The Goddess: Sekhmet


 September 1, 2020


“I am pure strength. I honor my anger by

giving voice to it”

(Photo and Quote from The Divine Feminine Oracle by Meggan Watterson)

Sekhmet, the lion-headed Goddess of the Egyptians, harnesses the destructive powers of the sun. She is also known as “One Before Whom Evil Trembles”, “Mistress of Dread”, and “Lady of Slaughter”.

She is the Goddess of the sun, war, destruction, and, oddly enough, healing. She is also a protective Goddess, as seen by the lion headdress she wears. The lion is a strong animal with protective attributes.

Her solar disk shows that She is a solar deity, in Her case, one who is connected with the burning, destructive heat of the sun. Her breath created the desert.

As befits one who is also called The Red or Scarlet Lady – red being the color of blood – She is often seen wearing a red dress. She is sometimes portrayed as holding an ankh, the symbol of life.

In some mythology, She is the daughter of Ra; in others, She is the daughter of Nut, the Sky, and Geb, the Earth.

She felt that humankind was not living up to the

principles of Ma’at* (justice/balance). Her rage overcame Her and She began to slaughter them. Ra mixed beer with pomegranate juice and placed it in Her Path. Thinking it was blood, She consumed it all and became drunk. When She awoke, Her rage was gone, thus saving humankind once again.

Sekhmet is truly a warrior Goddess. Rituals were held at the end of wars and at the beginning of each New Year to tame Her anger.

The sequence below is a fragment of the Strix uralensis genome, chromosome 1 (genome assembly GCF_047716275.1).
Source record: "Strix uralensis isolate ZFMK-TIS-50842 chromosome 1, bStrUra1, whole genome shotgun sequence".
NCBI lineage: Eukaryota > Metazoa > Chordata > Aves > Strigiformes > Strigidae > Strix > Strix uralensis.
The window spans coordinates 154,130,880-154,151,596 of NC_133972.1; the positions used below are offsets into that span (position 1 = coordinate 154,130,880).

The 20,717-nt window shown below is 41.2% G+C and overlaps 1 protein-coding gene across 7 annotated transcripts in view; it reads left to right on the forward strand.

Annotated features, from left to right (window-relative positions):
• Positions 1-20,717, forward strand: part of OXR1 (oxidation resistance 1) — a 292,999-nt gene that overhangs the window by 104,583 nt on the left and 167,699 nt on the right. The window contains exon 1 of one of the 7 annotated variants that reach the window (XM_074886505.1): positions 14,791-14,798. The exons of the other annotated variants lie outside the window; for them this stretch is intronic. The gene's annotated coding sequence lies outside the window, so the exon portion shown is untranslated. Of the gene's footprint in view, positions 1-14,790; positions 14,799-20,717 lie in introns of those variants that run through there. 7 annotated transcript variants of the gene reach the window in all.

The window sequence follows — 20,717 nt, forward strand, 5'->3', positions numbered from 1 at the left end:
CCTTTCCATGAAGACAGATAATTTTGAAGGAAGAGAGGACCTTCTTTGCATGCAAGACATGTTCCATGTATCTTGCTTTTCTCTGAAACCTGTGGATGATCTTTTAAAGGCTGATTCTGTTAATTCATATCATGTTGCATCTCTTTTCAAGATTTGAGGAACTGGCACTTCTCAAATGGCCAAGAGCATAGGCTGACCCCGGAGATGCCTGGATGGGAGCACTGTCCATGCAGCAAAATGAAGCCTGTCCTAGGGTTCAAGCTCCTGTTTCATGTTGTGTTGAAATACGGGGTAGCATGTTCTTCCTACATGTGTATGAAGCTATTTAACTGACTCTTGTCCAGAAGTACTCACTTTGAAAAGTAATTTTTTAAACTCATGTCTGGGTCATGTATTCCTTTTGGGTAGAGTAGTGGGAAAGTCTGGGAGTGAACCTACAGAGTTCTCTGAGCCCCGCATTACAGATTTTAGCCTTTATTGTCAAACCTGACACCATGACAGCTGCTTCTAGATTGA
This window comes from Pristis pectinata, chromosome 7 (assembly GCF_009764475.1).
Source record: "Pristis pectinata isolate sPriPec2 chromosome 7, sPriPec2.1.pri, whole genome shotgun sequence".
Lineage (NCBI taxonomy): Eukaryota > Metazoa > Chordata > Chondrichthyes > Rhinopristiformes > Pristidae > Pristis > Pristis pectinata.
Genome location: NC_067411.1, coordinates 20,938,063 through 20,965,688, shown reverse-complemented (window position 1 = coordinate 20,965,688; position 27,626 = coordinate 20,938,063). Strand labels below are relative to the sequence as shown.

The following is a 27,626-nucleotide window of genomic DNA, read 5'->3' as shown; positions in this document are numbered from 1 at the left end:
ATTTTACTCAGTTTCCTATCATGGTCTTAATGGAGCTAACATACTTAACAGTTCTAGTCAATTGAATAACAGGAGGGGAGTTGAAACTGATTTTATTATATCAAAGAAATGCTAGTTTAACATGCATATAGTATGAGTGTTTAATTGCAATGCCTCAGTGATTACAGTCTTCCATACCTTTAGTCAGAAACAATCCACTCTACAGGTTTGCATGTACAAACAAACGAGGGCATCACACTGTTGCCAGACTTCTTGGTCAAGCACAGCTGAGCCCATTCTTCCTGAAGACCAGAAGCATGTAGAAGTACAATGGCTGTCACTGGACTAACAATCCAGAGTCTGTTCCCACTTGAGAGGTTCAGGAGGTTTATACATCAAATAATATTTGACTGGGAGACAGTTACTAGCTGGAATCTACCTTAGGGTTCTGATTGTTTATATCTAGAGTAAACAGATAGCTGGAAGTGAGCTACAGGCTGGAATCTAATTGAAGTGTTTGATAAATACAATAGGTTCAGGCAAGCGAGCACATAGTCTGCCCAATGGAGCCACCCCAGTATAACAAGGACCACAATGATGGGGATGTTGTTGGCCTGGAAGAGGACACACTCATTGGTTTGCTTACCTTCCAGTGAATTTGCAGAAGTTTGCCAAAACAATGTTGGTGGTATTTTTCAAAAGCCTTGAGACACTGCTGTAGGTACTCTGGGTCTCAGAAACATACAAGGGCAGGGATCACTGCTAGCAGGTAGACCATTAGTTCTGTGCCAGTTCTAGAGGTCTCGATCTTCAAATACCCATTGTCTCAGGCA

As women, we are told that showing our anger is not becoming, it is not lady-like, but anger, as every other emotion, is valid. Sekhmet represents the sacred rage that is ours, our true strength as women. Our anger is sacred and holy; it is the anger to change worlds — think Joan of Arc, Rosa Parks. Anger forces us to action.

“I burn and fume

and shoot daggers from my eyes

I erupt and roar

(though you’ve not pulled my tail)

my edge are sharp

and I cut deep

my energy is strong and fierce

and my displeasure

needs to be expressed

Though sometimes mild

I can be very intense

Once incited

I am difficult to put out

I am always appropriate

always needed

Don’t try to get rid of me

I need to be acknowledged and heard.

I am anger”

(Photo and quote from The Goddess Oracle

by Amy Sophia Marashinsky)

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